3. I love hearing about the music my favourite writers think of as their book's "theme song" or what they have on their unofficial soundtracks. What music do you play with Thief? What theme songs do you have for Sevy or the other characters?
I listened to a lot of depressing, alt rock while I was writing Thief. It helped me get into Sevy’s frame of mind. As for theme songs, I have a few:
#1 Crush by Garbage
Bonnie and Clyde II by Martina Sorbara
Creep by Radiohead
Full of Grace by Sarah McLaughlin
Demolition Lovers by My Chemical Romance
Empty by The Cranberries
You’re Beautiful by James Blunt
Who Knew by Pink
4. We both have a love of zombies and making zombie survival plans. Now I'm curious: what would Sevy's zombie survival plans include?
Sevy would be awesome in a zombie outbreak! Girl could use a good stress reliever, and what could be better than slashing through countless undead? I could see Sevy holing up in the Bloody Heart, getting hammered on Vipin’s piss poor ale until she needed to go out to get supplies. And then watch out, zombies! Eventually, I’m sure Revik would come for her and she’d go with him back to the Ullydrans where the zombie count would be lower and the chances of living a semi-normal life would improve. She could earn her keep by keeping the mountains zombie-free.
5. Eloria, where most of Thief takes place, is a very clear setting. Dark, urban, dangerous, where gangs rule and people--like Sevy--often slip through the cracks. How important do you feel setting is in fiction? Did you draw inspiration from real places for the settings in Thief?
Creating a realistic setting is just as important as creating realistic characters. A person’s environment is the driving force behind a lot of their decisions. Would Sevy have behaved the way she did if she had grown up in the quaint fishing village of her childhood? I doubt it. She would have still been a brat, but she never would have sunk to the level of depravity that she does thanks to her time spent on the streets of Eloria.
When I picture Eloria in my mind, I see an amalgam of 18th century Europe and the modern day slums of Rio de Janeiro. I wanted to create a setting where people were poor, uneducated, and had to resort to some pretty awful things in order to survive. Morality doesn’t really come into play when you are always at risk of being robbed, murdered, or starving or freezing to death. I wanted Sevy to feel isolated and vulnerable because I think that does a lot to explain why she becomes so obsessed with the first person to show her a bit of compassion.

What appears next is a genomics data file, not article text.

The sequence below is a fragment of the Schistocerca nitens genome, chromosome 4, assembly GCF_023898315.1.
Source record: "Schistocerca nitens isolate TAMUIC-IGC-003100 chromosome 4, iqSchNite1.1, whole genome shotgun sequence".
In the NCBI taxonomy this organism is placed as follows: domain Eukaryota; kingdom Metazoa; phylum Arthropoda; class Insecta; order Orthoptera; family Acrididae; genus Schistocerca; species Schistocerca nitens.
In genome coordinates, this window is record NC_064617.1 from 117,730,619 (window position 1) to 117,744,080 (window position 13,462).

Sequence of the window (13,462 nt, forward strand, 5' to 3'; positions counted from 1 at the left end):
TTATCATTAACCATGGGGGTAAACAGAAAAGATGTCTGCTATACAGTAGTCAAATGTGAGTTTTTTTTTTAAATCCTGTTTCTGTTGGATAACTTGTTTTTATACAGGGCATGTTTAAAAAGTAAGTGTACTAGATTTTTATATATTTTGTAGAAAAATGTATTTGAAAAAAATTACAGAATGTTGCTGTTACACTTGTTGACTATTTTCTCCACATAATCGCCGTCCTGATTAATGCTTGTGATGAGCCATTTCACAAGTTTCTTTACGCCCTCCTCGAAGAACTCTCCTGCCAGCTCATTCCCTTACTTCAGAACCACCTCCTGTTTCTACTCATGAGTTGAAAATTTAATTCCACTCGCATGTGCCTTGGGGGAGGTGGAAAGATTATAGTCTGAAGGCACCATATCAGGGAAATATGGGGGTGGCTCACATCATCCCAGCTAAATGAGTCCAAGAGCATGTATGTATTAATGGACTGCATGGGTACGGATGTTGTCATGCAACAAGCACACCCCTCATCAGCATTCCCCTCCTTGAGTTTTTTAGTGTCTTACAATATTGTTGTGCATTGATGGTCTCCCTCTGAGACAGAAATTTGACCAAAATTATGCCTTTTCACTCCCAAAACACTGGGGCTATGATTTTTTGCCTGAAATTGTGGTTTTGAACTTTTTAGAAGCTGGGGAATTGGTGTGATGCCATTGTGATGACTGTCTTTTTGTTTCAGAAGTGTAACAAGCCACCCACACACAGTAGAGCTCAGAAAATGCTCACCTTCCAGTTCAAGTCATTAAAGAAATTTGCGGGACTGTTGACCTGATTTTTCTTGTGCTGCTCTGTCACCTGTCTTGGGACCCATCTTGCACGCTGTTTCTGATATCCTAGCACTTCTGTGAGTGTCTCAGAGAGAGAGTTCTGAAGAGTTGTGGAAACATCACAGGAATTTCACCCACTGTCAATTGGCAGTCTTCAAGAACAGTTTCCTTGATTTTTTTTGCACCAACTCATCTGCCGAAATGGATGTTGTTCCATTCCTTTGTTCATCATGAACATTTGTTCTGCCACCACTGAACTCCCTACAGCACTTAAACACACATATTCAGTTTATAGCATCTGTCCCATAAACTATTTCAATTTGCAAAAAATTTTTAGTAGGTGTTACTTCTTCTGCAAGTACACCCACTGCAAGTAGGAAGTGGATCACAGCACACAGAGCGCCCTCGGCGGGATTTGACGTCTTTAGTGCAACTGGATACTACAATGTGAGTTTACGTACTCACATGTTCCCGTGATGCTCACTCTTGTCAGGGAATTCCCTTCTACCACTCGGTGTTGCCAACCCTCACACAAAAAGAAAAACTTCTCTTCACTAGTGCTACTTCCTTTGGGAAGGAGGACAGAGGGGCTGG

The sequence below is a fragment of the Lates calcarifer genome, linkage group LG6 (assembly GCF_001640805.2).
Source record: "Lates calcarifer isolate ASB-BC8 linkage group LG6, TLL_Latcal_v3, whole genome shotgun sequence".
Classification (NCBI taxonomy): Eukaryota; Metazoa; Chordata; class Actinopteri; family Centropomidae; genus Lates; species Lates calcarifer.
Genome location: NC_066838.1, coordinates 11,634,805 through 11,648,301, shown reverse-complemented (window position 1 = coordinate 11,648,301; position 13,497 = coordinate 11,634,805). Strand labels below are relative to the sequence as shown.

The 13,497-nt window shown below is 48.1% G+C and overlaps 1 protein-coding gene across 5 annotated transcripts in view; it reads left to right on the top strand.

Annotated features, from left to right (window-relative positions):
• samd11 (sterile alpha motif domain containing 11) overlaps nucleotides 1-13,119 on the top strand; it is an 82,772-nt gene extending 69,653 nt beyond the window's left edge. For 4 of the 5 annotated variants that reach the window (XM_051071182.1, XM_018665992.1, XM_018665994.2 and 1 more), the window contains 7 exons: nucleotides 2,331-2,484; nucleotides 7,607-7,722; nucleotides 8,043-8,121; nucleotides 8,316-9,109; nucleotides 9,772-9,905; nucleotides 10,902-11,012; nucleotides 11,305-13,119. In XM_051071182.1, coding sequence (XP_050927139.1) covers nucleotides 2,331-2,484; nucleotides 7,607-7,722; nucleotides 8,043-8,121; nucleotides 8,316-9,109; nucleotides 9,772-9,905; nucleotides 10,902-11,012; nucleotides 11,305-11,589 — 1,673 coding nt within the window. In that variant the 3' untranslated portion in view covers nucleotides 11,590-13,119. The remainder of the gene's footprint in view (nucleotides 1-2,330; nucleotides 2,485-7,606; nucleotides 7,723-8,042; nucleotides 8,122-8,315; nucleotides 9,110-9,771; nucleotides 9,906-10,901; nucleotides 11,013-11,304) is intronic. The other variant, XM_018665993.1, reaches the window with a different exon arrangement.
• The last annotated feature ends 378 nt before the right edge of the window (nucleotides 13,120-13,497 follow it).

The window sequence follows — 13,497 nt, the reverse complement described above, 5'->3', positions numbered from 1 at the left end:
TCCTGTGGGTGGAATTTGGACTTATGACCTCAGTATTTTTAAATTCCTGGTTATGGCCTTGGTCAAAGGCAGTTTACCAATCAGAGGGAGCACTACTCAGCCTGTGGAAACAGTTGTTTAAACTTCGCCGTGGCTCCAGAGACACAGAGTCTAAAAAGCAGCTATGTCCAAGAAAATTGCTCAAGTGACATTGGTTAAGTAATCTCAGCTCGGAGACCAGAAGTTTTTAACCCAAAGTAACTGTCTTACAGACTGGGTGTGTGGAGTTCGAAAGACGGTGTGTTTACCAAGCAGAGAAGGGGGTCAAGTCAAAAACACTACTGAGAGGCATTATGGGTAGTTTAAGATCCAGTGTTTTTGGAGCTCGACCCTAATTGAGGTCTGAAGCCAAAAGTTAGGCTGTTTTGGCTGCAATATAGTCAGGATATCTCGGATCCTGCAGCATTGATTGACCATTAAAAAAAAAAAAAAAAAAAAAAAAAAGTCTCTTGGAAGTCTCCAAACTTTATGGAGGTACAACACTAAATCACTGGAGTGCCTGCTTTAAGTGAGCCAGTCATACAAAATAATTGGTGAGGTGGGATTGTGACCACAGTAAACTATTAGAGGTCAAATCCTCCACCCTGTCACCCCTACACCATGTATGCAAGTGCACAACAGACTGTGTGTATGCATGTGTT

I remember one of the members of my writing group speaking about Eloria, and asked me if there was anything good about the city. I’m sure there is, but because the story is told from Sevy’s point of view, readers don’t really get to see that side of it.
6. What has influenced your writing the most? Any particular books or movies?
I’ve always enjoyed books/movies with darker, depressing themes, most bordering on the macabre. I also enjoy stories which feature antiheros. Perfectly perfect people don’t appeal to me. I like stories that blur the lines between good and evil, and that really make you think about moral relativism. Growing up, I enjoyed reading the works of Edgar Allan Poe, Stephen King, and Anne Rice, and I think that these early influences can still be seen in my writing.
But what I think has influenced my writing the most is my university education in anthropology. Not only does it help me with world building, but it also provides me with a wealth of new ideas that helped me to move away from the traditional Lord of the Rings type of fantasy.
Which is cool, because I’m glad that considering I’m working in a field completely unrelated to anthropology (I’m a vet tech), it’s nice that my degree was good for something other than racking up massive amounts of student loans.
7. What's one piece of writing advice you heard before you were published that hasn't been true for you at all? Conversely, what advice turned out to be accurate and helpful?
I read that the only way to get published was to get an agent. Perhaps that would have been the case if I had wanted to get accepted by big publishing houses, but I was able to find a great publisher on my own. Now that’s not to say that I wouldn’t like to land an agent one day, but I found out that there is more than one way to accomplish my goals.
The advice that turned out to be the most helpful was an article I read about the importance of creating a website even if you didn’t have a single thing published. It helps to build your online presence (creating a brand like Skyla has blogged about) and to show prospective publishers/agents that you are professional and capable of attracting an audience.
8. So what question should I have asked you? And what would you have answered?
Hmmm, how about “If Thief were ever made into a movie, who would you want to play Sevy?”
Well, as it happens, there is this cool new site I was invited to join where users can create their ideal cast for their favourite books. You can check out my cast here
9. Finally, you love cats. I love cats. My readers--since they are awesome attractive people--also love cats. Please find the most ZOMG adorable picture you have of one of your cats and I'll post it.